[The Future Economy 2]
Singapore is marching towards a smart city as well as a digital city. Our Smart Nation Vision declares:
[Singapore is building the World's first Smart Nation by harnessing technology to the fullest with the aim of improving the lives of citizens,creating more opportunities, and building stronger communities.] ^1
Many government departments, for example, URA, HDB, LTA, IDA, etc. have also put forward their proposals for a Smart Nation. Below is just one of the examples.
Our future economy, as a city state, is linked to the digital world. IDA claims we will be the first nation in the world using and ‘harnessing technology’ in developing a smart city (= nation).
Our future depends on our smart city planning. Mr. Heng Swee Kiat, who will be chairing the Future Economy Committee, indicates that his task is to move from a ‘value-adding’ to a ‘value-creating’ economy. He also points out five future challenges: jobs, companies, resources, technology and markets.^2
In a smart city, how can we create values for jobs, companies, resources, technology and markets? When Minister Heng talks about ‘creating’ rather than ‘adding’ values, it looks like we are doing some things different from the past. But how different?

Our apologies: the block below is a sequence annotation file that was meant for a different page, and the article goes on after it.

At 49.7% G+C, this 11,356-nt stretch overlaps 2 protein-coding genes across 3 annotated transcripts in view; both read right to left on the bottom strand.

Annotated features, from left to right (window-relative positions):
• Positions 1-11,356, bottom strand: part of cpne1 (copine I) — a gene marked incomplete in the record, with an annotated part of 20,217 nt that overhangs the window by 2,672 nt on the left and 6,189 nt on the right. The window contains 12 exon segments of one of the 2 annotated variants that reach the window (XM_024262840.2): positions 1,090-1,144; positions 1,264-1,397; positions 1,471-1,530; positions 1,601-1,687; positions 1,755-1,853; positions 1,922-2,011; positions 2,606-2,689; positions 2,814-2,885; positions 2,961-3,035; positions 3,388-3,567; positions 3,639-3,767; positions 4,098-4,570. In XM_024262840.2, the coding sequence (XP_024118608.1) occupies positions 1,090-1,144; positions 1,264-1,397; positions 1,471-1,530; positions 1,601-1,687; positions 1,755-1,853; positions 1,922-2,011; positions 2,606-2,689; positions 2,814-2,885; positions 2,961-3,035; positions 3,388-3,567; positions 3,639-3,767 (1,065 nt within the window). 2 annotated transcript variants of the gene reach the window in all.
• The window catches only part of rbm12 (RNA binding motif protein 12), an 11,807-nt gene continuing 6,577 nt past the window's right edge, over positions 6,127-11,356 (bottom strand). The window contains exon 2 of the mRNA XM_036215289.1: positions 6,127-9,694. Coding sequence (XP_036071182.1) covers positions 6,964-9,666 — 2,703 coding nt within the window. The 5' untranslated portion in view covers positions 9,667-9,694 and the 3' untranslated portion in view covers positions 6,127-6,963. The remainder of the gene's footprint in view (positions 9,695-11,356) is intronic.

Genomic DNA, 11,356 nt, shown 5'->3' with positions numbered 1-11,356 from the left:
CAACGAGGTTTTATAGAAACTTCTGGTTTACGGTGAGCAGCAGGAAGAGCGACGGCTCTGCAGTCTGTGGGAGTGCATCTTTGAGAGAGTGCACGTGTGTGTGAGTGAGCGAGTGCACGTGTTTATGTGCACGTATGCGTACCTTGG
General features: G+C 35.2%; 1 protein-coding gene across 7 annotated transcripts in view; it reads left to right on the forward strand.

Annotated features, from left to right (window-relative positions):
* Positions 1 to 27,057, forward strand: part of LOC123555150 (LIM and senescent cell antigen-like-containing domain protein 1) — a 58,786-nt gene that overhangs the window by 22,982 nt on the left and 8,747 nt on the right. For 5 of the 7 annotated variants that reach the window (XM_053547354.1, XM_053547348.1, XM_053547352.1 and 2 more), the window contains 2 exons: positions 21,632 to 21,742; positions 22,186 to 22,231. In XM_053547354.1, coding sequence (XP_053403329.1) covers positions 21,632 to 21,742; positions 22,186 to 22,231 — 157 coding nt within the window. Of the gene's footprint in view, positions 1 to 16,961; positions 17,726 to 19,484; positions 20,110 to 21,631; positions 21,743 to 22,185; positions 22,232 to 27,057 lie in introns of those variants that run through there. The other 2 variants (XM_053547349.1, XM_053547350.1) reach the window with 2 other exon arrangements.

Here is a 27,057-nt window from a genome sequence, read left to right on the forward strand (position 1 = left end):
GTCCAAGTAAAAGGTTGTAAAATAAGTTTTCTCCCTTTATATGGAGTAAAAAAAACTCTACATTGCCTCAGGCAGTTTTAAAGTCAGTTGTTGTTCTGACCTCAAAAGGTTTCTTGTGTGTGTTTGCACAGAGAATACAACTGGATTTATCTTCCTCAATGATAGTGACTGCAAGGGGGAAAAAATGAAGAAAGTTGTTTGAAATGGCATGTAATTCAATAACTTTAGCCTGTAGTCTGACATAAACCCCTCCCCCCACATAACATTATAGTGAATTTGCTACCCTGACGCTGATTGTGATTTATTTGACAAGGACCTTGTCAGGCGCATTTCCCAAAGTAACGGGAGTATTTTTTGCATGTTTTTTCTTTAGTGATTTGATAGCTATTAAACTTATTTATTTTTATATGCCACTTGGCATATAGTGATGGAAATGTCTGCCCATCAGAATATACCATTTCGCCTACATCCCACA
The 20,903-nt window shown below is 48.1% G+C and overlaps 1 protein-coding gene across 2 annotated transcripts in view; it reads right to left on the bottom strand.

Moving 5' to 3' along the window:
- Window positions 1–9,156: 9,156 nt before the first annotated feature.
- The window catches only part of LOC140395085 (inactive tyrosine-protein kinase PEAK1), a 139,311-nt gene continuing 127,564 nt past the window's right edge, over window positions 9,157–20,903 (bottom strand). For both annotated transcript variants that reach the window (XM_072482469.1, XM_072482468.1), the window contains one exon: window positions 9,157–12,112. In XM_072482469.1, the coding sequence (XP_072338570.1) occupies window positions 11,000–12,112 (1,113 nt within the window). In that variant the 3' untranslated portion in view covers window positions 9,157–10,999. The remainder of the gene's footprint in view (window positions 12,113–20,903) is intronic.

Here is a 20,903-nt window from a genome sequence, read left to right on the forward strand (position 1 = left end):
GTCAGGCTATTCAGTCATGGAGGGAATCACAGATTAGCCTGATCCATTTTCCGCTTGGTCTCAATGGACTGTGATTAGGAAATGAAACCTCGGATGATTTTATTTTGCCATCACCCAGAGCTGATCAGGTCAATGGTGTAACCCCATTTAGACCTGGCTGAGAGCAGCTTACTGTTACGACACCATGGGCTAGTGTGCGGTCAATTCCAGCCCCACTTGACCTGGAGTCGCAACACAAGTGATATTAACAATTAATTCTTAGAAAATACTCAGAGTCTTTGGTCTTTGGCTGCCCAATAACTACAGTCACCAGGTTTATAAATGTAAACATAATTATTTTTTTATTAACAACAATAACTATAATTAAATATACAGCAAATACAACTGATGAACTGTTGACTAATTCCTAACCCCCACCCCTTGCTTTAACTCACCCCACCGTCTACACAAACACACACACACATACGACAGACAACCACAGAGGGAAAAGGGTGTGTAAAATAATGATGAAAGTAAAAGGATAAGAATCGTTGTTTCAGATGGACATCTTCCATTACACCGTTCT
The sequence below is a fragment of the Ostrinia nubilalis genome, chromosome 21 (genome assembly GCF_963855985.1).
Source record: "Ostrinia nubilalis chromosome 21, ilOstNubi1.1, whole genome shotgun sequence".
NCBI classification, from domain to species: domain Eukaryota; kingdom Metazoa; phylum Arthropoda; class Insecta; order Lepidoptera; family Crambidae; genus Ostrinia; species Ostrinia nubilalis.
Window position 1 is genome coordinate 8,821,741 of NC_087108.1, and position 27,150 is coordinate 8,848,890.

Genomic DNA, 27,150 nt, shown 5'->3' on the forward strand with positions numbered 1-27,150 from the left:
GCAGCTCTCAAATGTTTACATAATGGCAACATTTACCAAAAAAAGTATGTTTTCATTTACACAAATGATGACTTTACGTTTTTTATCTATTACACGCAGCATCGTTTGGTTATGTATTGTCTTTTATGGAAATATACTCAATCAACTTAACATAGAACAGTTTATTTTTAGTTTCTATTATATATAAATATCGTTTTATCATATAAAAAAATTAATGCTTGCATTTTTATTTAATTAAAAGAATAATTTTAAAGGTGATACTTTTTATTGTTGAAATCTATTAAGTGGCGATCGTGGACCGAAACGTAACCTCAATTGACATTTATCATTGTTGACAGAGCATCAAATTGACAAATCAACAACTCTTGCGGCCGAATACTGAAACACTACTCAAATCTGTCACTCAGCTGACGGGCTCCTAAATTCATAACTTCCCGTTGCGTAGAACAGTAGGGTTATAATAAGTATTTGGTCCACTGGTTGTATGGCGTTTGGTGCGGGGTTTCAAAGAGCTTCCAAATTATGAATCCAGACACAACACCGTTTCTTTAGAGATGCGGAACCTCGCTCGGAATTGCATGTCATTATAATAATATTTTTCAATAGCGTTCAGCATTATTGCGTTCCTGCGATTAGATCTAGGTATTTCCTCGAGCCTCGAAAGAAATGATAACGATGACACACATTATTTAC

'Adding values' seem to be an easier job, for example, bringing in foreign workers, building casinos, giving tax incentives to foreign companies, etc. 'Creating values' will need innovations and making things from nothing, more risks, more freedom, transparency and democracy. Wow!
Can the same old political structure of one-party rule still be relevant in the future economy?
Professor Dominique Boullier of Sciences Po Paris outlines a smart city model which involves certainties and uncertainties; attachment and detachment. There are four components in the model: Good Old, Smart, Data and Wiki city.
GE2015 suggests Singaporeans prefer to remain in ‘certainties’ - from Good old city to Smart city. However, we also prepare to move from ‘Attachments’ to ‘Detachment’. ‘Gold old city’ model is very much a colonial model and SG50 is part of it. Singapore still feels comfortable to work under ‘models’. We will use all the latest technology, research and consultancy to develop our smart city model.
But to create more values to the economy, we will have to move away from ‘certainties’. This means there is no suitable models, or
no model at all under Data City and Wiki City. You create values from big data which has no previous pattern or need to share information in a crowd. The information and media control in Singapore will pose a challenge in these two sub-components.
Perhaps, we are only happy to achieve 70% coverage of the jobs and market - controlling all components of ‘certainties’ models and some components of ‘uncertainties’ models. Is this the future economy of Singapore - a smart city flying with 60% or 70% capacity?